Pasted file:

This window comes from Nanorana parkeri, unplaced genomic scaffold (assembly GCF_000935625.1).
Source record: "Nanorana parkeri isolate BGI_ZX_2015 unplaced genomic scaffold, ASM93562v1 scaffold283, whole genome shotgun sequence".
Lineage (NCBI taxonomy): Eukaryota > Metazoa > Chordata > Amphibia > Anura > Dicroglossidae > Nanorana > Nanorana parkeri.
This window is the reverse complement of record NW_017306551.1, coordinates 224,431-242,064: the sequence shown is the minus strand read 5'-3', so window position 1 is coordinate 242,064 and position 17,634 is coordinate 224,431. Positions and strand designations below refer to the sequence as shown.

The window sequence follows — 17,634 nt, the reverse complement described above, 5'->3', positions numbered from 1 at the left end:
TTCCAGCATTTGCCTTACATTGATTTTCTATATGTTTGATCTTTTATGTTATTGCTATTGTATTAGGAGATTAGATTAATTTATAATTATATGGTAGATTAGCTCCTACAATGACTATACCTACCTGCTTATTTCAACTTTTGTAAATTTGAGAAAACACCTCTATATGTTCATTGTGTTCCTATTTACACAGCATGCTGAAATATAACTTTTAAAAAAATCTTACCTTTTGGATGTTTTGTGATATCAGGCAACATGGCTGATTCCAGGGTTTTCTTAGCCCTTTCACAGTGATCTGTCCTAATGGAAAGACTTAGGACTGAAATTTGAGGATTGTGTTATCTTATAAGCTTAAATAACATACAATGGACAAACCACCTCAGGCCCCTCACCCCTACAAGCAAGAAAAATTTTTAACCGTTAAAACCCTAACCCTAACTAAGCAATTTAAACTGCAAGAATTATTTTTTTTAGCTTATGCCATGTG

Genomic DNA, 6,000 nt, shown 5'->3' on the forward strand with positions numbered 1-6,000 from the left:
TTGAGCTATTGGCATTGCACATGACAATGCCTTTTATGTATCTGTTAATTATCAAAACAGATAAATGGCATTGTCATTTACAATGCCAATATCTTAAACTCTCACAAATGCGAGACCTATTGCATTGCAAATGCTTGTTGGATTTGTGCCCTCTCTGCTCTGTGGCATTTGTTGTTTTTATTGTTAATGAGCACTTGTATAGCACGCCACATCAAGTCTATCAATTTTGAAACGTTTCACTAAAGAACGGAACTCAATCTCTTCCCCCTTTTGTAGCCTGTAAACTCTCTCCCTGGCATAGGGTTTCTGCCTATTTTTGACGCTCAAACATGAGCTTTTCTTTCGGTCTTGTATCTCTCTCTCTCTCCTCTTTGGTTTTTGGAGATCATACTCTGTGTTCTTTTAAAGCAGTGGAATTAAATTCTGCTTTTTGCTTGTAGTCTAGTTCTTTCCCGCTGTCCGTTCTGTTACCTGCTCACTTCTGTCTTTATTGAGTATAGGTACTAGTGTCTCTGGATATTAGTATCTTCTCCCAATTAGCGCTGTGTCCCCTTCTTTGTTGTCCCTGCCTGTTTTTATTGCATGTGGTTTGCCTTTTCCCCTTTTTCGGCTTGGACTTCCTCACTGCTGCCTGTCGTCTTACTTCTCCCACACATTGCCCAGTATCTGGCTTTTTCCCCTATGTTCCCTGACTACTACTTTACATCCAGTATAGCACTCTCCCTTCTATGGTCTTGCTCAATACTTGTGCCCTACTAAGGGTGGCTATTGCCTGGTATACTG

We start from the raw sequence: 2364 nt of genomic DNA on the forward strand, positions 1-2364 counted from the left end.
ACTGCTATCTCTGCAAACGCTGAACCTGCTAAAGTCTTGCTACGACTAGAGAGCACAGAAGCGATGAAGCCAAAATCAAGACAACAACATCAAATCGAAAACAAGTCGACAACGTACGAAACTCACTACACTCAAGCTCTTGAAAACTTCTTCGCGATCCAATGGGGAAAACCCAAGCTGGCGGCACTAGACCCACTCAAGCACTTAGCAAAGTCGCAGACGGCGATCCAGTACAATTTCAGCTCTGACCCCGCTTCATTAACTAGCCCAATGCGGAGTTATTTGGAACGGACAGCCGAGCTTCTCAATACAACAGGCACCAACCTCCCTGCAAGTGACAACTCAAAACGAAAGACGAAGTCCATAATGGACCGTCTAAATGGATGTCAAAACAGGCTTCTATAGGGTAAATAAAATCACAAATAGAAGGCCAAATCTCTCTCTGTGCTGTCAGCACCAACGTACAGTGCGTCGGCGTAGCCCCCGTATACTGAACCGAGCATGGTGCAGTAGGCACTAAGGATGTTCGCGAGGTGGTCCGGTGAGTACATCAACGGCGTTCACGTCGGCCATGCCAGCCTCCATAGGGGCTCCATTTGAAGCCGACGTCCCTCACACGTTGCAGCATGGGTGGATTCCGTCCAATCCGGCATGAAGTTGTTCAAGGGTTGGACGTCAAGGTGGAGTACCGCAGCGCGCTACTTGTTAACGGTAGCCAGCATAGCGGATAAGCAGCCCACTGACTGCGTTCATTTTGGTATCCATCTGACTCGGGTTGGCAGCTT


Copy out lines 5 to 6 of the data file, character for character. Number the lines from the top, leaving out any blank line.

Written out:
The window sequence follows — 17,634 nt, the reverse complement described above, 5'->3', positions numbered from 1 at the left end:
TTCCAGCATTTGCCTTACATTGATTTTCTATATGTTTGATCTTTTATGTTATTGCTATTGTATTAGGAGATTAGATTAATTTATAATTATATGGTAGATTAGCTCCTACAATGACTATACCTACCTGCTTATTTCAACTTTTGTAAATTTGAGAAAACACCTCTATATGTTCATTGTGTTCCTATTTACACAGCATGCTGAAATATAACTTTTAAAAAAATCTTACCTTTTGGATGTTTTGTGATATCAGGCAACATGGCTGATTCCAGGGTTTTCTTAGCCCTTTCACAGTGATCTGTCCTAATGGAAAGACTTAGGACTGAAATTTGAGGATTGTGTTATCTTATAAGCTTAAATAACATACAATGGACAAACCACCTCAGGCCCCTCACCCCTACAAGCAAGAAAAATTTTTAACCGTTAAAACCCTAACCCTAACTAAGCAATTTAAACTGCAAGAATTATTTTTTTTAGCTTATGCCATGTG